He is probably best known early on for taking part in the first sword fight in the New World. Edward Leister, a fellow servant of Mr. Hopkins, and Edward Doty fought a little duel in which both were wounded. Their punishment was to be tied neck to heels for twenty-four hours, but their master, Hopkins, pleaded for their release and it was accomplished after only an hour. Edward Doty was one of the men who volunteered to go out into a shallop with nine other men for an exploration of the coast and a search for a good site for their settlement, after they first landed near the Massachusetts coast. I think "Adventurer" was a very appropriate title for our Edward Doty.
I read not too long ago the book, Plymouth Colony, Its History and People, 1620 - 1691, and I kept a list of the court cases and scrabbles that Edward had with his neighbors and the list made several pages! He must have had a little temper. The reasons ranged from land disputes to "breaking the peace" to cheating and slandering. In March 1633, he fought and drew blood from Josiah Cook and had to pay cook 3 shillings and 4 pence for it.
When Edward first arrived with Stephen Hopkins and his family, it is thought that Doty was toward the end of his indenture. Neither Stephen nor Edward had made the trip to New England in the search for religious freedom. In fact, Hopkins was one of the dissenters in the group and probably one of the reasons that the Mayflower Compact had to be formed - to set some guidelines for the group. When Samoset first visited the colony, he stayed with the Hopkins family, so it follows that Edward would have met him, too.
|(Edward's signature is in the 4th column, second to last)|
Eventually, Edward owned land and had servants of his own, such as John Smith who bound himself as an apprentice to Doty for ten years. It is suggested in Bradford's telling that Edward Doty had a first wife, but no one has determined who that was or what happened to her. It is on record that he married Faith Clarke and with her had seven children: Edward, John, Thomas, Samuel, Desire, Elizabeth, Isaac (our ancestor), Joseph and Mary.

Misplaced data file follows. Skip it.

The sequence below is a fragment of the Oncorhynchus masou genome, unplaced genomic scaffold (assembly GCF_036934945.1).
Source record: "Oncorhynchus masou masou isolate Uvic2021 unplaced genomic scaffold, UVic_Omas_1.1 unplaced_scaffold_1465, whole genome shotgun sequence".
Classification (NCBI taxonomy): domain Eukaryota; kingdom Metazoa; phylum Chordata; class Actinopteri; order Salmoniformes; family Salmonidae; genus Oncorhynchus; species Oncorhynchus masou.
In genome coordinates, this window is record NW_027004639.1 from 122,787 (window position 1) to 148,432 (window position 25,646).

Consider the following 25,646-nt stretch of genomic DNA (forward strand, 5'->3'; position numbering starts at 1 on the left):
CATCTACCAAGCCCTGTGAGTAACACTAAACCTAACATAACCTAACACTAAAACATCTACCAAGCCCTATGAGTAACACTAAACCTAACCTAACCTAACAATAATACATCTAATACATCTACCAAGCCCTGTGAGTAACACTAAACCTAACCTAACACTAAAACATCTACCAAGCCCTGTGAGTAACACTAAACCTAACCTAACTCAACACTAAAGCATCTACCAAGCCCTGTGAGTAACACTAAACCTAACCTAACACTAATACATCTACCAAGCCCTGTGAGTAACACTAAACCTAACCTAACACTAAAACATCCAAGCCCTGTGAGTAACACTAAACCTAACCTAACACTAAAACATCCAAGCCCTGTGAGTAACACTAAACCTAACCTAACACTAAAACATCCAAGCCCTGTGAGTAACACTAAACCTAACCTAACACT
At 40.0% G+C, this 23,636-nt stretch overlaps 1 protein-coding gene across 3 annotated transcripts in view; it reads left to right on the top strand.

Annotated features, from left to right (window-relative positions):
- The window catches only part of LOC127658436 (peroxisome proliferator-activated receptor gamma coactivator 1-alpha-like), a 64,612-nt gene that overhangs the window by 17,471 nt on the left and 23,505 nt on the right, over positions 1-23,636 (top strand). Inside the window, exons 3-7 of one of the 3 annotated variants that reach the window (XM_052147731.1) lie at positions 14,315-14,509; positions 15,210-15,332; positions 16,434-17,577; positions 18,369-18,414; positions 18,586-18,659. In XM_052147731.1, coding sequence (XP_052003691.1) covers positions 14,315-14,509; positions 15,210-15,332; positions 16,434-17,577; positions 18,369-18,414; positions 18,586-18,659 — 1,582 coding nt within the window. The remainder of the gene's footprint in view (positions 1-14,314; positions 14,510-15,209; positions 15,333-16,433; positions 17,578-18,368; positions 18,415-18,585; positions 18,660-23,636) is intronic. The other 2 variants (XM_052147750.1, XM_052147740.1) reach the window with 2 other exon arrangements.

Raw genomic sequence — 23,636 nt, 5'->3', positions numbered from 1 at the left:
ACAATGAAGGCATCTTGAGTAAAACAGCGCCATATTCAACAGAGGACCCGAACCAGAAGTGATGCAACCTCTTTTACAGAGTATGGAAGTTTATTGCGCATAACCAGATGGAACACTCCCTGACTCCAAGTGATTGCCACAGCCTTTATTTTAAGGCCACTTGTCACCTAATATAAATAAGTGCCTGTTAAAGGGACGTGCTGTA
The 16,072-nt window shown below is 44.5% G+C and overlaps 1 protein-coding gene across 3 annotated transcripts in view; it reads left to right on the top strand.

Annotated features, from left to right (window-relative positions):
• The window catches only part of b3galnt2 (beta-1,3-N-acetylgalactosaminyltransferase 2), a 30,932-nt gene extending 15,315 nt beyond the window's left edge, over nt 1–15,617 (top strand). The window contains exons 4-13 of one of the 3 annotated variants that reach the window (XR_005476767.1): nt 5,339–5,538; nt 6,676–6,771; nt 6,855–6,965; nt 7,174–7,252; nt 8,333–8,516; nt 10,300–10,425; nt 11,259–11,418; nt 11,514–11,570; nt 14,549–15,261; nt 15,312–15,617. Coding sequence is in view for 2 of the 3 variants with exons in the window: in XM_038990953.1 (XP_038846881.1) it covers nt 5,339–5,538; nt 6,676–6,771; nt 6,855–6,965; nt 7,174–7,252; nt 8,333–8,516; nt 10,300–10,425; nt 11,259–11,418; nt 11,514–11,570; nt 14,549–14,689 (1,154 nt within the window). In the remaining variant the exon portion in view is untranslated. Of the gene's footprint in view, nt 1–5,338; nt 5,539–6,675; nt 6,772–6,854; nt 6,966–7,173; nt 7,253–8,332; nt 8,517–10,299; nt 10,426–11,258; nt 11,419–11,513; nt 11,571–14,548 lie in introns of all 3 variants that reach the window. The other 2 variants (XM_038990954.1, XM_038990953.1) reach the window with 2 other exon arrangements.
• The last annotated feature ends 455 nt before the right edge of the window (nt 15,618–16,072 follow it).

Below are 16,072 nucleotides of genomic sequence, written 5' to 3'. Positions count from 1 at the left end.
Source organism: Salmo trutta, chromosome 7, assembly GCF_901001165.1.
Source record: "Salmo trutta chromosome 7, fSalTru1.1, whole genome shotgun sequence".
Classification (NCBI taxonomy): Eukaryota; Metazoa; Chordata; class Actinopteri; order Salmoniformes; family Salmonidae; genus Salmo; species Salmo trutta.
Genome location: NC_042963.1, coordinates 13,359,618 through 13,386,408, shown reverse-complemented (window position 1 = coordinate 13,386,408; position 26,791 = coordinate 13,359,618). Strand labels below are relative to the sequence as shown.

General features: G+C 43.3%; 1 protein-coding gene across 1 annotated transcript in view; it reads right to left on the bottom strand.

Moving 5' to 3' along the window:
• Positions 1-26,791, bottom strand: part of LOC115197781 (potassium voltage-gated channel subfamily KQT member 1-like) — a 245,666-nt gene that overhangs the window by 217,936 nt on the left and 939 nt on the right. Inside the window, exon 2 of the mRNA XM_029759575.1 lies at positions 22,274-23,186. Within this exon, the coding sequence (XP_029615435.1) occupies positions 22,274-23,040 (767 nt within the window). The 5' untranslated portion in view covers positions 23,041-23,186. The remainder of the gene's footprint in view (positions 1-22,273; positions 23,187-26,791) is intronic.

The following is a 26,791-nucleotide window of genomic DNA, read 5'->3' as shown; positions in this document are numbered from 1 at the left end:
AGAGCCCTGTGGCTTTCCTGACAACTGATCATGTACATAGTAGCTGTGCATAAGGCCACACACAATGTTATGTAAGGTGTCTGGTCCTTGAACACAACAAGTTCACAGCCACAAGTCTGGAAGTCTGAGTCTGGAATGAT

Edward died before his wife, Faith, and his will has survived, dated 20 May 1655, in which he leaves some parcels of land to his sons when they each reach 21 and if they die before that, the shares would go to his wife. "And unto my loveing wife, I give and bequeath my house and lands and meddows within the precincts of New Plymouth, together with all Chattles and moveables that are my proper goods, onley Debts and engagements to bee paied."
Edward is probably buried on Burial Hill and since the wooden grave markers are long gone, a memorial stone has been placed there.
Faith, Edward's widow, married John Phillips on 14 March 1666. It is interesting that they had a sort of written prenuptial agreement in that the children of each would remain under the control of the natural parent only and that Faith could dispose of her own property as she saw fit. If Phillips should predecease her, she would have a life interest in 1/3 of his real and personal property. (Plymouth Church Records 4:763.164) I think that sounds so modern!
Quite a few years ago, we visited Plimouth Plantation and the Stephen Hopkins house where a very talented fellow played the part of Edward Doty (Dotey, Doten, Doughten, etc.) He never fell out of character despite our questions.
I can't wait to go back again, as I see now we missed some areas like Pilgrim Hall and Burial Hill that I would like to visit.
One can read about Edward Doty at any of these sites. Some of the books are online and searchable for "Edward Doty."
The Plimouth Plantation
The Doty-Doten Family, page 12+
Of Plymouth Plantation by William Bradford
Signers of the Mayflower Compact by A.A.Haxtun, p. 80
and many more. A Google Search will keep you busy for days!